Abdel-Rahman Hussein reports that the new President's powers and duties have not been clearly outlined. It is not clear whether the new President will be able to dissolve Parliament or appoint a cabinet. In the absence of clearly stated powers, I argue, the civilian President risks becoming a puppet of the military junta known as the Supreme Council of Armed Forces. That being said, before the most recent constitutional amendments which took place in Egypt last spring, the President had sweeping powers.

Jadaliyya has a really nice overview of who is running in this race. Egypt's Presidential Election: Meet the Contenders. In case you are confused, here is the short version.

  • Fotouh is a medical doctor. He is a long time Islamist. He was a main founder of the Muslim Brotherhood. He has since left the organization. I have heard him speak, and think he is a reasonable person, with respect for the secular, but is still a conservative Islamist.
  • Khaled Ali is only 40, Egypt's youngest Presidential Candidate. He has been heavily involved in street protests as a leader and a participant throughout the revolution. He is known as the "candidate of the poor." He is the Executive Director of the Egyptian Center for Economic and Social Rights.  He is a dark horse, but two thumbs up!
  • Selim Al-Awa is supposedly a moderate Islamist, but charged Christians with storing weapons in their churches. (?!!!?) He is a 69 year old lawyer, with ties to the Muslim Brotherhood that have not been clearly verified. He is looking for support from radical Islamist groups. Not my cup of tea.
  • Hesham al Bastawisi is another lawyer with a blemish free record of fighting for an independent judiciary against the Mubarak regime. He is running on the ticket of the leftist Tagammu party. I like him, but he probably does not have a chance. 
  • Abu Ezz-Al Hariry is running on the Socialist Popular Alliance ticket. He is a reform candidate, who is an experienced politician and a man of the people.
  • Mohamed Morsy is the Muslim Brotherhood's last minute presidential nominee. He has a good shot, because he is MB. Nuff said.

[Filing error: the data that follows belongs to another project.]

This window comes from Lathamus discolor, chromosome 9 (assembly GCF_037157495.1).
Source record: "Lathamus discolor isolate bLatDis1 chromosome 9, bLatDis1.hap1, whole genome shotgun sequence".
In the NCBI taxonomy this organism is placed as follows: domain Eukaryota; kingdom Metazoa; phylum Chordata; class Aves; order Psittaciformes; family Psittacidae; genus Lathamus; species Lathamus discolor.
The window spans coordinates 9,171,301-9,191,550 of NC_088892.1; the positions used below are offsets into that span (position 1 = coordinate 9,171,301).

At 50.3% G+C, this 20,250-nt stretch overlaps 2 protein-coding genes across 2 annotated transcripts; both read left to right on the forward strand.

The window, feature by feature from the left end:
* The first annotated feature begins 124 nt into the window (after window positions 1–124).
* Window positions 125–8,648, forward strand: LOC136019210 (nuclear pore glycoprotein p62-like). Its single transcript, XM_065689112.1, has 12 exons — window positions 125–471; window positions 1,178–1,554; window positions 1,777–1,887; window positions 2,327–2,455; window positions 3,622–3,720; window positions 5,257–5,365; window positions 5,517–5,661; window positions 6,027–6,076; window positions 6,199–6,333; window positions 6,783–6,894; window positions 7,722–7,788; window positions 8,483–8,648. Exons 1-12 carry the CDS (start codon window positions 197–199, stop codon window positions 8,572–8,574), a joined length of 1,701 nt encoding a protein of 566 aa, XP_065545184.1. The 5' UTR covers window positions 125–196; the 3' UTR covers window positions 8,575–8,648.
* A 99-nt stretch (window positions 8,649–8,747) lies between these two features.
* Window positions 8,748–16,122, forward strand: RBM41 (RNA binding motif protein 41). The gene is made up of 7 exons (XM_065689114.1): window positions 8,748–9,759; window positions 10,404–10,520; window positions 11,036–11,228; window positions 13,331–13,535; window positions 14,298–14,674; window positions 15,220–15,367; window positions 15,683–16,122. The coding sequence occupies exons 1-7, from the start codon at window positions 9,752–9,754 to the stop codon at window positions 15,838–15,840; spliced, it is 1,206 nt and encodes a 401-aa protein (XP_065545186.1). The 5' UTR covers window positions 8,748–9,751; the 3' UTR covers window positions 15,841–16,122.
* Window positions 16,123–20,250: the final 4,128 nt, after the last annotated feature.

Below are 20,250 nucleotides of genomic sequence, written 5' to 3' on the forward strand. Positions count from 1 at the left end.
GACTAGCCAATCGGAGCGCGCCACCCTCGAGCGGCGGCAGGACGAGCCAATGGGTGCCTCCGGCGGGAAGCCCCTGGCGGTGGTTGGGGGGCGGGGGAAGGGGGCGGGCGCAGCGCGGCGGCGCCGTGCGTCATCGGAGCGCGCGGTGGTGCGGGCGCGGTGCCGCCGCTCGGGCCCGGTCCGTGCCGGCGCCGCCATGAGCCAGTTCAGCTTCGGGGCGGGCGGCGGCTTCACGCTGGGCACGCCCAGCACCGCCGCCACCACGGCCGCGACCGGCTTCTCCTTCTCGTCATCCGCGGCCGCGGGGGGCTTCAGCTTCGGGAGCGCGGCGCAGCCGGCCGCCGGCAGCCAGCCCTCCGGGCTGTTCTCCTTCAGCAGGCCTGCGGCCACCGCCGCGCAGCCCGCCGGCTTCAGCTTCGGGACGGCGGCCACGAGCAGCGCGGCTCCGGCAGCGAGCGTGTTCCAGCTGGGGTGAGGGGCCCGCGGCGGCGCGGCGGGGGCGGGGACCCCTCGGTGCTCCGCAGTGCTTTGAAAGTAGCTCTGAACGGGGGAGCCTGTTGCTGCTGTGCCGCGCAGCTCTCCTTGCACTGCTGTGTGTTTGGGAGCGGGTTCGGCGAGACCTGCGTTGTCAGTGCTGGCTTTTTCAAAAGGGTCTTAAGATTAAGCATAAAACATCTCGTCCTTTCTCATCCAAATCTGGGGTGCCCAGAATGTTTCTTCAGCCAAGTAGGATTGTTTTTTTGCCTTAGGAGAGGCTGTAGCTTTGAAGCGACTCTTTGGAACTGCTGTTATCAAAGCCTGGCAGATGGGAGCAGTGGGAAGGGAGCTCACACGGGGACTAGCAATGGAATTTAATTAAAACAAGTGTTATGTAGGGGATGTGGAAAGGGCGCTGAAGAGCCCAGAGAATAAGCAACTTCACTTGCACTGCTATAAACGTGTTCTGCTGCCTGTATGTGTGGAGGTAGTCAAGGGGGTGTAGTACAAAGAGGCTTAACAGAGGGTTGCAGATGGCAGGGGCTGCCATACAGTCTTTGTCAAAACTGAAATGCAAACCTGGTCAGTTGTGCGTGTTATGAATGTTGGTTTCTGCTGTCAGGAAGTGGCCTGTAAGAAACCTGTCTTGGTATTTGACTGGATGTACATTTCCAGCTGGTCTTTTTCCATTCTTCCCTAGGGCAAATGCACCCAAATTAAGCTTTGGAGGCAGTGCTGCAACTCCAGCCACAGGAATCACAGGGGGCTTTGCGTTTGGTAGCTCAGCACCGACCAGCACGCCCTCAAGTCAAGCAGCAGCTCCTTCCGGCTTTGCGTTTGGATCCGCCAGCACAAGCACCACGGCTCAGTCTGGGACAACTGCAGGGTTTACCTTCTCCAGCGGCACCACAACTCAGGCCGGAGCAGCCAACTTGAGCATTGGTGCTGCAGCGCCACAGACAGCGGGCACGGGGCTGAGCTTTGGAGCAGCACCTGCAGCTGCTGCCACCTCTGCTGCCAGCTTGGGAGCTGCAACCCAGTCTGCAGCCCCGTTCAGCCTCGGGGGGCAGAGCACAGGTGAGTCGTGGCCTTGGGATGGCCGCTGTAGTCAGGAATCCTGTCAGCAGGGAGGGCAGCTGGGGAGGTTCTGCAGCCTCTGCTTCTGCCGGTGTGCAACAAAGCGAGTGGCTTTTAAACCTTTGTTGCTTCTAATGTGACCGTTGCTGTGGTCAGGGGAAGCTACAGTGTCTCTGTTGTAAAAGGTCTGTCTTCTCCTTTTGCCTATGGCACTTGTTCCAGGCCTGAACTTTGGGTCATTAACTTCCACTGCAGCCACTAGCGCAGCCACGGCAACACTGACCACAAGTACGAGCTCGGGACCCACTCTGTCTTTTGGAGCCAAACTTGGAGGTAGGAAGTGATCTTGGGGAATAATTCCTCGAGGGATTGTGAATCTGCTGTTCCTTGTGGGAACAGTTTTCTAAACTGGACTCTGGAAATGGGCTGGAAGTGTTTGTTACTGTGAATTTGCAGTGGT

• Amr Moussa is of the old regime, but the front runner in this race. He is a 76 year old veteran politician who served as the permanent representative of Egypt to the United Nations. He was Minister of Foreign Affairs under Mubarak, and also Secretary General of the Arab League. He is secular, but a Mubarak crony. He has a very good chance. 
  • Hamdeen Sabahi is a Nasserite, which invokes secularism and a moderate leftism, combined with pan-Arab nationalism. Nasser is a favorite memory of Egyptians right now, so this may work for Sabahi. He has a strong political history, and a platform of social justice. 
  • Ahmed Shafiq served as Prime Minister in the days after the Mubarak Regime collapsed. He is a military man who has distanced himself from the Revolution. He is probably the SCAF's preferred candidate.
Well the excitement never stops! 

Saturday, May 5, 2012

Clashes in Abbaseya

The streets of Cairo are calmer today then they were yesterday. Clashes in Abbaseya occurred on Friday as anti-military protesters were violently dispersed from the area near the defense ministry. Troops at the Defense Ministry clashed with civilians. One soldier was killed and hundreds of people were wounded in the clashes which took place three weeks before the presidential election.

Traffic Flows Normally in Abbaseya 

Here is a really good play by play description of the event by my colleague  Mr. Hussein who writes a blog at Sibilant Egypt.

Escape from Abbaseya 

The military prosecution has detained 179 protesters for 15 days on a variety of charges after the protests in Abbaseya. The protests were against the countries military rulers, otherwise known as the SCAF. The UN Secretary general has condemned the clashes, saying citizens have a right to assemble peacefully.  At least 18 journalists have been detained after the clashes.

Mass Arrest of Protesters and Journalists reported at Defense Ministry

Journalists Syndicate Demands Release of Journalists Detained in Abbaseya